Economics of Water Quality Protection From Nonpoint Sources: Theory and Practice
by Marc Ribaudo
, Richard Horan, and Mark Smith
Agricultural Economic Report No. (AER-782) 113 pp, November 1999
Water quality is a major environmental issue. Pollution from nonpoint sources is the single largest remaining source of water quality impairments in the United States. Agriculture is a major source of several nonpoint-source pollutants, including nutrients, sediment, pesticides, and salts. Agricultural nonpoint pollution reduction policies can be designed to induce producers to change their production practices in ways that improve the environmental and related economic consequences of production. The information necessary to design economically efficient pollution control policies is almost always lacking. Instead, policies can be designed to achieve specific environmental or other similarly related goals at least cost, given transaction costs and any other political, legal, or informational constraints that may exist. This report outlines the economic characteristics of five instruments that can be used to reduce agricultural nonpoint source pollution (economic incentives, standards, education, liability, and research) and discusses empirical research related to the use of these instruments.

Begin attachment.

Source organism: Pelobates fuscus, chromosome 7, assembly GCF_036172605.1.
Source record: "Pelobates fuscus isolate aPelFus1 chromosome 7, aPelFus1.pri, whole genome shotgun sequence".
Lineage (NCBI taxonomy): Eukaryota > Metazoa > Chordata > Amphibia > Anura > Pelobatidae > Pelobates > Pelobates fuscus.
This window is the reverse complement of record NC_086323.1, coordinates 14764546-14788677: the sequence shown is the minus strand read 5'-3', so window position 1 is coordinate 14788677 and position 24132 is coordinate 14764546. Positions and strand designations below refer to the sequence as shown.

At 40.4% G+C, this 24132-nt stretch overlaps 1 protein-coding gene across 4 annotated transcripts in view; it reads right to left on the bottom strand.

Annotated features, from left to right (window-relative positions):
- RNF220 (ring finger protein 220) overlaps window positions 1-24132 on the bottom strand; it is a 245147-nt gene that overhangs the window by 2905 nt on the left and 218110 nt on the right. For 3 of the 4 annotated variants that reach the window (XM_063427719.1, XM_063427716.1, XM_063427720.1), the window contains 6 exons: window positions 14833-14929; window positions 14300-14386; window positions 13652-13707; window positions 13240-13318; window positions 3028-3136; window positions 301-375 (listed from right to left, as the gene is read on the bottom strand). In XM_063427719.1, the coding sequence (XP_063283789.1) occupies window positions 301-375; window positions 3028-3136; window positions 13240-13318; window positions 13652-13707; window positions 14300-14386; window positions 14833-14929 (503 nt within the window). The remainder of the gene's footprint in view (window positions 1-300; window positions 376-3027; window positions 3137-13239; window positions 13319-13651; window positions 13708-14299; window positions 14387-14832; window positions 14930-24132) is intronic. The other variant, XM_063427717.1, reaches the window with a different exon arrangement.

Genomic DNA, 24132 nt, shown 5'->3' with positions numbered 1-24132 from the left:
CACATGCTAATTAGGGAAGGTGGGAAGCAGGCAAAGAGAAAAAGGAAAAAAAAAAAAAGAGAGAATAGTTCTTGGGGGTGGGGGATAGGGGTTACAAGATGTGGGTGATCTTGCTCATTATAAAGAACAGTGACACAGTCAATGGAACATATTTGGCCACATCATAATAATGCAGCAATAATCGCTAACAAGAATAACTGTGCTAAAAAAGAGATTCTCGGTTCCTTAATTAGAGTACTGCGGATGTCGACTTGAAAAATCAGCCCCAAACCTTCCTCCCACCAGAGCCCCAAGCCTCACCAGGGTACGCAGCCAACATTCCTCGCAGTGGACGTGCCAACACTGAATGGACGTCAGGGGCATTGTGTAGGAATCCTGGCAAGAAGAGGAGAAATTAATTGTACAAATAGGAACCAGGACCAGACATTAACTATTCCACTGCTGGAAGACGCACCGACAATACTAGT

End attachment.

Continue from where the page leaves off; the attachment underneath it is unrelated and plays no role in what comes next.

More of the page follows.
Keywords: Water quality, nonpoint-source pollution, economic incentives, pollution control policies
In this publication...
- Frontmatter (Title page, Contents, Executive Summary), 27 kb
- Introduction, 9 kb
- 1. Current Water Quality Conditions and Government Programs To Protect Water Quality, 1,236 kb
- 2. Comparing Options for Addressing Nonpoint-Source Pollution, 100 kb
- 3. Economic Incentives, 77 kb
- 4. Standards, 54 kb
- 5. Liability Rules, 44 kb
- 6. Education, 63 kb
- 7. Research and Development, 118 kb
- 8. Implications for Policy and Future Directions, 32 kb
- References, 50 kb
- Entire report, 1,740 kb
Need help with PDFs?